Enter the following PowerFx expression into the OnChange property of the dropdown.

Switch(
Self.SelectedText.Value,
" ",
And(
UpdateContext({VarCheck1: false}),
UpdateContext({VarCheck2: false}),
UpdateContext({VarCheck3: false})
),
"DEV",
And(
UpdateContext({VarCheck1: true}),
UpdateContext({VarCheck2: false}),
UpdateContext({VarCheck3: false})
),
"Test",
And(
UpdateContext({VarCheck1: false}),
UpdateContext({VarCheck2: true}),
UpdateContext({VarCheck3: true})
),
"UAT",
And(
UpdateContext({VarCheck1: false}),
UpdateContext({VarCheck2: false}),
UpdateContext({VarCheck3: true})
),
"All",
And(
UpdateContext({VarCheck1: true}),
UpdateContext({VarCheck2: true}),
UpdateContext({VarCheck3: true})
)
)

Next we’re going to create our three checkboxes. The visibility of each checkbox will host one of the context variables that we created in the previous step.

For this instructional, the checkbox names will be generic. In the we will leverage two of the properties in our checkbox. The first being the default property. We want to use this property to set the default value of our checkbox to false if the checkbox is not visible. We will also use the visible property to toggle visibility on and off based on the selected item in the dropdown.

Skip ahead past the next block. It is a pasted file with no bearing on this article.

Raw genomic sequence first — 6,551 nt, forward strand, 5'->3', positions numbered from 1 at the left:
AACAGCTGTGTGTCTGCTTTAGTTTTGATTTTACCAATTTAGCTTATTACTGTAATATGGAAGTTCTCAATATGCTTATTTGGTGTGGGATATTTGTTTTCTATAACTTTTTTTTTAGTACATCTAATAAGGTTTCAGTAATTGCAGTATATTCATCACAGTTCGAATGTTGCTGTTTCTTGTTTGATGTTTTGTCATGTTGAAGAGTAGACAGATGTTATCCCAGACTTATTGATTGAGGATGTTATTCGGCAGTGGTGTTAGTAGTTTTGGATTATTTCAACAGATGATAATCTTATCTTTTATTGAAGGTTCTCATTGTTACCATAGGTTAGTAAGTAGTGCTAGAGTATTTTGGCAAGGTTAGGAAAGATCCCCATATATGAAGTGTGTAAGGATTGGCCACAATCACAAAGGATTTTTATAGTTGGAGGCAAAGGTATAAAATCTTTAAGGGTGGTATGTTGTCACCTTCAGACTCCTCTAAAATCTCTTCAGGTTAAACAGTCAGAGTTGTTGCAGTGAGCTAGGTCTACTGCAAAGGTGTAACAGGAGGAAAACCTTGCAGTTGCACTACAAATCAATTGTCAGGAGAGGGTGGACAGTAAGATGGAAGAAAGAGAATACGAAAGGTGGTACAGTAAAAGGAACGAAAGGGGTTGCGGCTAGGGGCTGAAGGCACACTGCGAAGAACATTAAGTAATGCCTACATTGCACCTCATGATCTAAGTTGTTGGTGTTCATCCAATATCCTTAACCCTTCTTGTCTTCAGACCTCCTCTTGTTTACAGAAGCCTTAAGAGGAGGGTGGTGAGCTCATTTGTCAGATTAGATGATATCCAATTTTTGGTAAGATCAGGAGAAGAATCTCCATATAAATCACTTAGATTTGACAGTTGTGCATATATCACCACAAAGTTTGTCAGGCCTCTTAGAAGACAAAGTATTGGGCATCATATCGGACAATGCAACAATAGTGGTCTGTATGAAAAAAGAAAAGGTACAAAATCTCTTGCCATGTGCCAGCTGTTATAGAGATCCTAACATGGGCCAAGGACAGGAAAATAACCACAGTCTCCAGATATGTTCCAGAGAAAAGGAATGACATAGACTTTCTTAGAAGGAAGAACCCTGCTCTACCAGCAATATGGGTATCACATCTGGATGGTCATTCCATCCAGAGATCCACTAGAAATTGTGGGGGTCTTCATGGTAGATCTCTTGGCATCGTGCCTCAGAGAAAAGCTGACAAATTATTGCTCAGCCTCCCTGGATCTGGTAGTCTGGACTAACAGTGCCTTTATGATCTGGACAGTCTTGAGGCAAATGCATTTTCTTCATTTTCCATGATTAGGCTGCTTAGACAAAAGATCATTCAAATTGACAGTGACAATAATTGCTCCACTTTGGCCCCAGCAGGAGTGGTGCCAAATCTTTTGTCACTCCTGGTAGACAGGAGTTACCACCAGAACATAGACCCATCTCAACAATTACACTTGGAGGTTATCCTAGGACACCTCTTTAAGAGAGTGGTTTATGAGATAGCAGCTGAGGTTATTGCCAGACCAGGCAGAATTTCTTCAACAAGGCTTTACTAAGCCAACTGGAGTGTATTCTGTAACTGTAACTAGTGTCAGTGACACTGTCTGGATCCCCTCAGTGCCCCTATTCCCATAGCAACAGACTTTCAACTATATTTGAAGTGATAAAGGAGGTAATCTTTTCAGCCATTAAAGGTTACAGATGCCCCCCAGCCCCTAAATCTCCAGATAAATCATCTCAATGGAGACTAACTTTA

In the default property of the first checkbox or Checkbox 1 enter the following PowerFx expression If(VarCheck1 = false,false)

In the visible property of the first checkbox or Checkbox1 insert our context variable VarCheck1.

Using context variables VarCheck2 and VarCheck3, repeat the previous steps for Checkboxes 2 and 3.

Once we have our checkboxes wired up we can test the visibility of our checkboxes.

Now the moment that we’ve all been waiting for…..the Nested If().

If you have been following along and I hope that you have, the series of steps that we went through will all be brought together once we implement the Nested If(). Tying this altogether…If a checkbox is visible it must be checked in order for our submit button to become active. Removing a checkbox by changing the selection in the dropdown will clear it and only the remaining checkbox will need to be checked.

So…lets insert a button. We will leverage two properties here. The text property and the displaymode property.